Yes, it’s the Trump playbook. Remember that Trump just wanted to be treated fairly. He just wanted to protect himself. He would still appear on Fox News, just as Osaka clarified that she was OK “with all the cool journalists.” If one is forced to deal with the press, it’s best if they’re the tame variety.
Three points stand out from these interpretations of the Osaka affair.
In the first place, both Young and Hill make this into a pissing match not between an athlete and her sport’s governing bodies but between a celebrity and the media. Why? What did the media do wrong in attending these admittedly silly dog-and-pony shows? Are they responsible for Osaka’s anxiety? Aren’t they just doing their job? A job, I might add, that few of them enjoy any more than the athletes.
The second thing I find remarkable is that Young, Jones, and Hill represent the mainstream media. Jones is a columnist for the Chicago Tribune and Hill was writing in The Atlantic, which is about as traditional or establishment as you can get. That is, they are going out of their way to slam their own side while championing Twitter. At what point does this denigration of the media stop?
Finally I want to express my concern at the way a widespread anger at and distrust of the media has become cover for those in positions of wealth and power who want to take control of the way they’re presented. To ask the obvious question: Who wouldn’t “much rather tell their own stories than let reporters do it for them”? How brave is Osaka in ditching press conferences for social media platforms where, as Jones puts it, “she can control the conversation without risk to herself”?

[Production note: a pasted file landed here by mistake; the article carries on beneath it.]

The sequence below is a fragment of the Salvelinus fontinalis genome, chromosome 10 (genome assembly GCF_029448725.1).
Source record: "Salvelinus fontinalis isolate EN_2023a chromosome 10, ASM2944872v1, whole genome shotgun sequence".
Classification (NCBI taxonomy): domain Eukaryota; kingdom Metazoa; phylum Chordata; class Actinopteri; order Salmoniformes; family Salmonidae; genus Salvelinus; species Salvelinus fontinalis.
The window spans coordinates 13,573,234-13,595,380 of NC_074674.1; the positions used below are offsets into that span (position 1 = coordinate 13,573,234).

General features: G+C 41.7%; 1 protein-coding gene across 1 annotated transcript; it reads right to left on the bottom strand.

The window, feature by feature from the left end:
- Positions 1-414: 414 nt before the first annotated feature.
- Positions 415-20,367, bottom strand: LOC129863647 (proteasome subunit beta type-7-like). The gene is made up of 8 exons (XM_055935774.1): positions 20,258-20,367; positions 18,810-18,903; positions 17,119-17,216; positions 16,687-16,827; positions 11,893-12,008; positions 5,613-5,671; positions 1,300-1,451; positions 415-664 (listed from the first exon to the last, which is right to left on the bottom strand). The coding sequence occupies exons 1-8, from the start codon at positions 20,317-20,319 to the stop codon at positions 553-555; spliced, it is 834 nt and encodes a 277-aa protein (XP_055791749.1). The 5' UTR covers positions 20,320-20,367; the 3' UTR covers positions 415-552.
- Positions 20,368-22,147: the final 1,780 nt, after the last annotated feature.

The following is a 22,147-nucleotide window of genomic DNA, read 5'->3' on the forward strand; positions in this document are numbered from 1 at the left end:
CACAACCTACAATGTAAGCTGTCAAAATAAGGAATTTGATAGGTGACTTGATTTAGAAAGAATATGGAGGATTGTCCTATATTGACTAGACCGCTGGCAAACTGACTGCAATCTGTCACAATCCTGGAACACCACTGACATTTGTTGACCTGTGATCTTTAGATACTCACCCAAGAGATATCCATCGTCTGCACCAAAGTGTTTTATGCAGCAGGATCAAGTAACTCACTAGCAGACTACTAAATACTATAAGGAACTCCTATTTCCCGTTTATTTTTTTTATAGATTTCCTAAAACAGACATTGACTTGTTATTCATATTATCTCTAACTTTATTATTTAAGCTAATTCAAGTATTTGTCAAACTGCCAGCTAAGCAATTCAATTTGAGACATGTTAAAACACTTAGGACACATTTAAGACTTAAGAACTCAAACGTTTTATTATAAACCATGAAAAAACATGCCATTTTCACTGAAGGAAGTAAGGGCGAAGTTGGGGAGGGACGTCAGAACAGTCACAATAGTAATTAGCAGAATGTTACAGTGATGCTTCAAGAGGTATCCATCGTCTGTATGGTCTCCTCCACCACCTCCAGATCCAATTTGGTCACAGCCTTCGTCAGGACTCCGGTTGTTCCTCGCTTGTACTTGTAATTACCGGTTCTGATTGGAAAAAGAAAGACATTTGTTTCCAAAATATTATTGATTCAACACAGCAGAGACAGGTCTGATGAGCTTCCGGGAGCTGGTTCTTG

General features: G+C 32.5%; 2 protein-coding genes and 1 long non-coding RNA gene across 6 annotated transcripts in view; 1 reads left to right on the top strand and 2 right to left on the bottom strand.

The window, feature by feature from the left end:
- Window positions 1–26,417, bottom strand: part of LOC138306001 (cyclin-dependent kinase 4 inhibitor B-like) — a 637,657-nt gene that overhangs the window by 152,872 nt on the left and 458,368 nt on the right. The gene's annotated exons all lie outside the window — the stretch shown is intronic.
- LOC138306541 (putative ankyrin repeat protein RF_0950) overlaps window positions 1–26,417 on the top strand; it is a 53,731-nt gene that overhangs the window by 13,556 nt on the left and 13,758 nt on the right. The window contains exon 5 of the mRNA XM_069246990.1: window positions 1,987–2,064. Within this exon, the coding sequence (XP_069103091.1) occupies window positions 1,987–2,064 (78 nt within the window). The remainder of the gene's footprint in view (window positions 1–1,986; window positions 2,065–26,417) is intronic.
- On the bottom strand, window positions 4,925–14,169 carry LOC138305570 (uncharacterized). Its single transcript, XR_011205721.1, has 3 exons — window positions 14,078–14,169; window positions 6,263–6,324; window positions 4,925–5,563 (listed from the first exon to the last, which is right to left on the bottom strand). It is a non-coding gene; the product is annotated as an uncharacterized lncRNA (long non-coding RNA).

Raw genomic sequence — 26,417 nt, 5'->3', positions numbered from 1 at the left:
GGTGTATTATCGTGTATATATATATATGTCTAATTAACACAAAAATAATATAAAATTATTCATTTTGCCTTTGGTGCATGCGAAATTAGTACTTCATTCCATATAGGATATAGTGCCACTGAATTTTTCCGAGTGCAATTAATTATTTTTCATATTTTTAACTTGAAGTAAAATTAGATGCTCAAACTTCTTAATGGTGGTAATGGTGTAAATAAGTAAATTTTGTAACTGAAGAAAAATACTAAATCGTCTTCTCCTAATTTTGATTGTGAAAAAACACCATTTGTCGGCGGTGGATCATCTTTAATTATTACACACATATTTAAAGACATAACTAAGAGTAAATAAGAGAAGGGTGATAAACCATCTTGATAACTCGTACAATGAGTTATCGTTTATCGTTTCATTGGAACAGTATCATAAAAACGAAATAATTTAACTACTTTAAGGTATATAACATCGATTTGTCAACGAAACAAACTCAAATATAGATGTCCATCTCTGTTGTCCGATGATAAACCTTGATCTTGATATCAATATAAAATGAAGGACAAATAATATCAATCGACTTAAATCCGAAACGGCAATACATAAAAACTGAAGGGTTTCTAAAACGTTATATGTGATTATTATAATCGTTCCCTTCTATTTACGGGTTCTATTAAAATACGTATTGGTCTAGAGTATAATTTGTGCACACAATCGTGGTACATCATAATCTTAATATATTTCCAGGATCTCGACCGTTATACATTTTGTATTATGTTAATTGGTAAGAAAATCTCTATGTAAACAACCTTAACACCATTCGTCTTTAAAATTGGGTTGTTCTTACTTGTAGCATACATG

Everyone wants that kind of control. But who has that privilege? Only the most powerful. Billionaires. Those with “massive social-media followings.” Celebrities who own their own media companies.
I recently updated an earlier post I’d made about the way celebrities seek to control their public image, in particular through their dealings with biographers — which may be said to be the ultimate example of controlling one’s narrative. I’ve made it clear what I think of this. I’m left to wonder if Young sees a difference between a press conference and an Instagram post, or if Hill considers it a good thing that athletes (or powerful people more generally) can now crush the media and control their image and narrative. Does she feel the same about Bill Cosby or Donald Trump doing this as she does about Kyrie Irving and Naomi Osaka?
I have as many misgivings about the media as the next person, but I’ll take the side of professional journalists asking questions, even the same ones, however many times, over that of celebrities looking to cultivate their brand on social media. The wealthiest and most privileged among us are in no need of a safe space. Journalism, as the old saw has it, is writing stuff that someone doesn’t want you to write. Everything else is advertising. I’m afraid that if this sort of thinking is allowed to continue then advertising is all we’re going to have left.